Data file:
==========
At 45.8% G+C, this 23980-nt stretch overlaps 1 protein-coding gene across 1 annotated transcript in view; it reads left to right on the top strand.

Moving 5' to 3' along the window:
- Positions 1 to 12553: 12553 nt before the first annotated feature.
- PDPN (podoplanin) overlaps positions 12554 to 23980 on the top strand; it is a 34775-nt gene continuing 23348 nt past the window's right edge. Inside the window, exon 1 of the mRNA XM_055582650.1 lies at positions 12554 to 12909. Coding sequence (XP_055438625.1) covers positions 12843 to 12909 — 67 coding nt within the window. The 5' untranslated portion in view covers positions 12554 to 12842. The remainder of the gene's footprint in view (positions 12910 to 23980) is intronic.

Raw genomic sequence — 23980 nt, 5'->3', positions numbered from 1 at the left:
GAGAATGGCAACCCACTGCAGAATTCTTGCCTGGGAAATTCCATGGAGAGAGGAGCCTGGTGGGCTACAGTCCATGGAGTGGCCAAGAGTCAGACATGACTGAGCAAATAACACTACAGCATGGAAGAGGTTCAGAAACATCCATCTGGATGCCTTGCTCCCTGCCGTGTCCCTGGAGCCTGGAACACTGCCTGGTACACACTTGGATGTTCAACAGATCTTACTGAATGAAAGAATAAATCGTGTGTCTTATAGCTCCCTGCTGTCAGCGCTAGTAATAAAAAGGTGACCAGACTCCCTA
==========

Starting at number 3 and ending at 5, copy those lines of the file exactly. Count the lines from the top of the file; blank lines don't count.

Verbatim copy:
- Positions 1 to 12553: 12553 nt before the first annotated feature.
- PDPN (podoplanin) overlaps positions 12554 to 23980 on the top strand; it is a 34775-nt gene continuing 23348 nt past the window's right edge. Inside the window, exon 1 of the mRNA XM_055582650.1 lies at positions 12554 to 12909. Coding sequence (XP_055438625.1) covers positions 12843 to 12909 — 67 coding nt within the window. The 5' untranslated portion in view covers positions 12554 to 12842. The remainder of the gene's footprint in view (positions 12910 to 23980) is intronic.

Raw genomic sequence — 23980 nt, 5'->3', positions numbered from 1 at the left: